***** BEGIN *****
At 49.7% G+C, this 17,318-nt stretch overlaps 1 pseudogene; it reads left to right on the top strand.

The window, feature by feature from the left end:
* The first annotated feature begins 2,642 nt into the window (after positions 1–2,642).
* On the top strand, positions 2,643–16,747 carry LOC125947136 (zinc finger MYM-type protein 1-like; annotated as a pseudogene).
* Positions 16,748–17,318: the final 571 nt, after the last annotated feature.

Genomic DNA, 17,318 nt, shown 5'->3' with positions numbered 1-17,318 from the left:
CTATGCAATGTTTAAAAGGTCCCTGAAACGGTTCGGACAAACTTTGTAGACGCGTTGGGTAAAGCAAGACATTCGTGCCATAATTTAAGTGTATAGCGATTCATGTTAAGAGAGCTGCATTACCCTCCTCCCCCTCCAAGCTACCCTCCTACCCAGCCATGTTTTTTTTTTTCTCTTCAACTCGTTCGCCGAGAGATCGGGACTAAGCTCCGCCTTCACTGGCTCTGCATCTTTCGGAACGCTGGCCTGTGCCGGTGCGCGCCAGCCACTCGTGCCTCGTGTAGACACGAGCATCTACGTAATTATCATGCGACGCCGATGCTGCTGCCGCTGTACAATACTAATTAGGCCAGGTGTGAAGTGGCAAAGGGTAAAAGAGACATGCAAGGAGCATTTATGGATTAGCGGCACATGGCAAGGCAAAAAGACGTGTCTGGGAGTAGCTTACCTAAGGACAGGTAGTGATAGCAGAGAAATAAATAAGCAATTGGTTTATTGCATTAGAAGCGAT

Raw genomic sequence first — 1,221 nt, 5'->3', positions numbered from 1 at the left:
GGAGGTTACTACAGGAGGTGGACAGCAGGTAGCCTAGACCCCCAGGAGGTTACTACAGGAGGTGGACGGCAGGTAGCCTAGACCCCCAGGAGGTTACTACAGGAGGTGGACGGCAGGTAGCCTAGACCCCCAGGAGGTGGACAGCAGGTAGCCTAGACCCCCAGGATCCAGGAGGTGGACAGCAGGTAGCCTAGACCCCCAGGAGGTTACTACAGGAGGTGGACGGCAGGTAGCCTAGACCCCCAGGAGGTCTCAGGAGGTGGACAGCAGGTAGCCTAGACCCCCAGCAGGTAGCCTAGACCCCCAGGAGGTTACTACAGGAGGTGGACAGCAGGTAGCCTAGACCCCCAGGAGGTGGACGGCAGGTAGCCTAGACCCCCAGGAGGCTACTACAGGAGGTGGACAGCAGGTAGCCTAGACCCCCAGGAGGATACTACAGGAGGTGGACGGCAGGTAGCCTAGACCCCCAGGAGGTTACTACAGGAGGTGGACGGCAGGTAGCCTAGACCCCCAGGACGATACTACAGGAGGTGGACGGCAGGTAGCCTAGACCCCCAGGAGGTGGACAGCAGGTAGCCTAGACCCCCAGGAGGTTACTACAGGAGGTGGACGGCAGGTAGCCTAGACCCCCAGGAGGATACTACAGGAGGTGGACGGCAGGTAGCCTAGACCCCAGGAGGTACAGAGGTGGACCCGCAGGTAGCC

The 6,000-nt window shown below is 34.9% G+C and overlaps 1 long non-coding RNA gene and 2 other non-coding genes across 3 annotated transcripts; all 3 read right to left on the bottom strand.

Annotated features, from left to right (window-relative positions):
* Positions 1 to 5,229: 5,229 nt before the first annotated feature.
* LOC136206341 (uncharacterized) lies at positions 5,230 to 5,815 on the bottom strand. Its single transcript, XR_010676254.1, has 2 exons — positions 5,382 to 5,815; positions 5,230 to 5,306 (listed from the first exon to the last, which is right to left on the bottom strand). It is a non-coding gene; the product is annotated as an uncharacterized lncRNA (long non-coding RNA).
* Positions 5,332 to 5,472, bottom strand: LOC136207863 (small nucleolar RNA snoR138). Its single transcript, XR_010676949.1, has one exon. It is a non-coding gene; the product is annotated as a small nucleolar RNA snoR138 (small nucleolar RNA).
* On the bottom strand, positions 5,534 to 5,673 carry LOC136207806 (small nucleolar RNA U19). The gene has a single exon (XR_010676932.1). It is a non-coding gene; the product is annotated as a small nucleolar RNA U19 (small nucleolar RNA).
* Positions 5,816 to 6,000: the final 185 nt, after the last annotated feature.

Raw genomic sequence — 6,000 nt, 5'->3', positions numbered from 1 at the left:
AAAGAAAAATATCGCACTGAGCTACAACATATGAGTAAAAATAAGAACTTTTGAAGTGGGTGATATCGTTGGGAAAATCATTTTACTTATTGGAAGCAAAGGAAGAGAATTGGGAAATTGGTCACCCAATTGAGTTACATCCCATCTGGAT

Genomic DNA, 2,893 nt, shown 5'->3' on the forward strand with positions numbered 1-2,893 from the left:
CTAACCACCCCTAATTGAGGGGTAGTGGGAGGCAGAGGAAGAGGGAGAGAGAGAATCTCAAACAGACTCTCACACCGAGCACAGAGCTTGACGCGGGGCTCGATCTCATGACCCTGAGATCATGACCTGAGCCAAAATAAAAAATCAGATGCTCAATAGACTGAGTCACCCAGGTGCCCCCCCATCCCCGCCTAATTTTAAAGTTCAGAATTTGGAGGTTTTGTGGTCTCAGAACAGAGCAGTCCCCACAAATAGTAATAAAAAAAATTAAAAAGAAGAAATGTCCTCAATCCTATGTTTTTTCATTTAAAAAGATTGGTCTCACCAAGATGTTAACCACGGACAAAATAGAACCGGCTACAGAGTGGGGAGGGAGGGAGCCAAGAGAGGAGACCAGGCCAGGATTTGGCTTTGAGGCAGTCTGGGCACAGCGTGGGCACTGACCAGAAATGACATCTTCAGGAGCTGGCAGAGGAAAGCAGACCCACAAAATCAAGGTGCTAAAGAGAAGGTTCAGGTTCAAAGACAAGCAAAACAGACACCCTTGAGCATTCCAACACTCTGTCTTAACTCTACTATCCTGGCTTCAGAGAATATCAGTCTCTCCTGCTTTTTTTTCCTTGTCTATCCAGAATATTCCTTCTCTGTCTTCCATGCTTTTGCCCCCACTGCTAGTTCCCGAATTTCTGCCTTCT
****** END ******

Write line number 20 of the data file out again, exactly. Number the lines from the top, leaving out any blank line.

CTAACCACCCCTAATTGAGGGGTAGTGGGAGGCAGAGGAAGAGGGAGAGAGAGAATCTCAAACAGACTCTCACACCGAGCACAGAGCTTGACGCGGGGCTCGATCTCATGACCCTGAGATCATGACCTGAGCCAAAATAAAAAATCAGATGCTCAATAGACTGAGTCACCCAGGTGCCCCCCCATCCCCGCCTAATTTTAAAGTTCAGAATTTGGAGGTTTTGTGGTCTCAGAACAGAGCAGTCCCCACAAATAGTAATAAAAAAAATTAAAAAGAAGAAATGTCCTCAATCCTATGTTTTTTCATTTAAAAAGATTGGTCTCACCAAGATGTTAACCACGGACAAAATAGAACCGGCTACAGAGTGGGGAGGGAGGGAGCCAAGAGAGGAGACCAGGCCAGGATTTGGCTTTGAGGCAGTCTGGGCACAGCGTGGGCACTGACCAGAAATGACATCTTCAGGAGCTGGCAGAGGAAAGCAGACCCACAAAATCAAGGTGCTAAAGAGAAGGTTCAGGTTCAAAGACAAGCAAAACAGACACCCTTGAGCATTCCAACACTCTGTCTTAACTCTACTATCCTGGCTTCAGAGAATATCAGTCTCTCCTGCTTTTTTTTCCTTGTCTATCCAGAATATTCCTTCTCTGTCTTCCATGCTTTTGCCCCCACTGCTAGTTCCCGAATTTCTGCCTTCT